“In those ten years since I really wanted to focus on finding a group of people that were good enough and found enough heart to understand the concept of this,” he explains. “You don’t need a lot of talent to be a good actor; you need a lot of heart and courage and be able to learn. I don’t work with actors; I work with people.”
His personal reward for giving people an opportunity to showcase strengths that others, and themselves, may not have recognized is evident in his voice even over the phone, as he excitedly extolls the talents of some of the wrestlers he has featured – none perhaps so strongly as Jeanne Basone.
Basone, best known as Hollywood from the original 1980s GLOW program, impressed Annino beyond his hopes when he cast her in his film Silent Times in 2018. “I gave her a leading role in a comedy,” he recalls. “She never got a chance before. She’s done acting, but she’s always played bit roles and never discovered what she could really do. Jeanne is one of the finest actors I’ve ever worked with, and I hope she gets more roles.”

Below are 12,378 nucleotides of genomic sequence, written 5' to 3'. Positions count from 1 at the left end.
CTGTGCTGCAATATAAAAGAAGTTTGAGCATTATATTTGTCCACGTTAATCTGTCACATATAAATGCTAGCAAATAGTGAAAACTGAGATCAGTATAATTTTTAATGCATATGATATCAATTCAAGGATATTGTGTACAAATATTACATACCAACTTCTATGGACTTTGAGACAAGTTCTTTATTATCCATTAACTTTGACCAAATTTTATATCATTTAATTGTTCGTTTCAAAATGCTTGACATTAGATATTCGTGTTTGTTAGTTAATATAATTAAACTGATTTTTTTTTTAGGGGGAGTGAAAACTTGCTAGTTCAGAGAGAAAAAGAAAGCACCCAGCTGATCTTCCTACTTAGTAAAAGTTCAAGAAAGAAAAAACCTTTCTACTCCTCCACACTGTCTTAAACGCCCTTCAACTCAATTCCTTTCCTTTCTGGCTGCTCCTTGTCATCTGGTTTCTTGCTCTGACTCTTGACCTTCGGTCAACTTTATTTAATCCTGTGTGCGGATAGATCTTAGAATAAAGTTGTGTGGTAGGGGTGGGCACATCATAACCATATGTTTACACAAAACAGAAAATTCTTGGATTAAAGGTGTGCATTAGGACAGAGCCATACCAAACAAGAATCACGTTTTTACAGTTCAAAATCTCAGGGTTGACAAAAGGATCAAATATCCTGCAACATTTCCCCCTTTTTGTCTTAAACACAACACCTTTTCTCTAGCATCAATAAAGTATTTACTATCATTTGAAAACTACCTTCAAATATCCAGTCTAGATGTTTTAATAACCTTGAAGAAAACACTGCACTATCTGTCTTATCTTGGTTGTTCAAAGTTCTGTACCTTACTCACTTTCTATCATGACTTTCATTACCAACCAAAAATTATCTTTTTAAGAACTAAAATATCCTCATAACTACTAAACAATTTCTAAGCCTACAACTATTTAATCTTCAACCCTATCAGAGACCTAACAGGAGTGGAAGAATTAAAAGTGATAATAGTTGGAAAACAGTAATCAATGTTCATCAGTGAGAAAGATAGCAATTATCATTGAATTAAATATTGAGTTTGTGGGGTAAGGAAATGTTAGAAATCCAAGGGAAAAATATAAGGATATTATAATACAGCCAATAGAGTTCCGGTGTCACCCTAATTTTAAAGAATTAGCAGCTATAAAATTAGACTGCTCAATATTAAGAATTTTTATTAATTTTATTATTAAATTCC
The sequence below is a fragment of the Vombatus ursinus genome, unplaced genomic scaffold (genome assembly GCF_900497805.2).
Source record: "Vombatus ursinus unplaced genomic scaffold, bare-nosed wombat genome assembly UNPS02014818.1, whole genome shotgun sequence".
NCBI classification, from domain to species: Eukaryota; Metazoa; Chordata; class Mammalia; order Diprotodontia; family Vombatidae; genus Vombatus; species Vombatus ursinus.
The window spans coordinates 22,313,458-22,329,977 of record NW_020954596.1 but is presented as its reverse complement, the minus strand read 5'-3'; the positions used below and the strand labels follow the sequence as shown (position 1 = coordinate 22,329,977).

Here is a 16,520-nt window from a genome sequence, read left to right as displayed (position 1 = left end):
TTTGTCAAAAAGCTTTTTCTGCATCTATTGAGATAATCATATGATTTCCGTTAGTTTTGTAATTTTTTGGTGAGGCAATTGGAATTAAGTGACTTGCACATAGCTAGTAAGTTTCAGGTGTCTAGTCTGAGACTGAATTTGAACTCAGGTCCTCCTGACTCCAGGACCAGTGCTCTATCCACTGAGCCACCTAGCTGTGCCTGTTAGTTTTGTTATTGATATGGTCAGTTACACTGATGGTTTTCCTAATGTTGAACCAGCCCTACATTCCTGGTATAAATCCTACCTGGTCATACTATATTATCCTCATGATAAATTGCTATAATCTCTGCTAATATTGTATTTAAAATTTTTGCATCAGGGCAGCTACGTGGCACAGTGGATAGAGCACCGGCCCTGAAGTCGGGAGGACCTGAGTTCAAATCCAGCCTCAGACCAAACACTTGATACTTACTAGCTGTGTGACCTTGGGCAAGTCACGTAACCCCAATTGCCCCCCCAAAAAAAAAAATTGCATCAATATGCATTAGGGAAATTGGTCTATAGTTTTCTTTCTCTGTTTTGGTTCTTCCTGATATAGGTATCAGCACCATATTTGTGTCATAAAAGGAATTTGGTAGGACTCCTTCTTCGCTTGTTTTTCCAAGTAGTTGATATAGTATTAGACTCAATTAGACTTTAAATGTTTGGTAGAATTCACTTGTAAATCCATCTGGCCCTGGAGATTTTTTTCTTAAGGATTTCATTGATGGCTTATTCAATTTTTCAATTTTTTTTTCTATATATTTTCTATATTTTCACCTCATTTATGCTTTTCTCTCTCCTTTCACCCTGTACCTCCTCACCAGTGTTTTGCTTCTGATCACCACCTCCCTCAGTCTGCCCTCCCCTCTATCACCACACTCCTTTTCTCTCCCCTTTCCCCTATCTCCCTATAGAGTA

Another accomplished in-ring performer who never really saw film acting in his future is Gary Wolf, otherwise known as another ECW alumni Pitbull #1. With a small role in an upcoming film entitled Lollipop Gang, and also a meatier part and story creation credit in the upcoming Killer Bees Society, Wolf credits Annino’s directing style with establishing a comfortable and motivational environment on the film set.
“He lets us come up with ideas,” Wolf says of an actor’s freedom to create on Annino’s set. “He’ll say to be sure to put this in, but he wants us to be more like ourselves.” Wolf also echoes Annino’s philosophy that pro wrestling provides a type of acting boot camp, even if wrestlers don’t realize it at the time.
“All us wrestlers are like characters; we can turn it on and off in a second,” Wolf explains. “That’s what we’re trained to do.”
Angel Orsini chimes in on the business model that she and Annino have created, with a similar love for seeing so-called non-actors come out of their shell and shine. “Christopher is the artist, and I’m the structure and the organization,” Orsini details. “He’s our creative director, and I focus on the business management and marketing.”
“We want to help people become more entrepreneurial and help themselves. We’re trying to establish ourselves as not just a production company but a vocational entity to give people the tools they need to display their talents. That’s where we think we can help people the most.”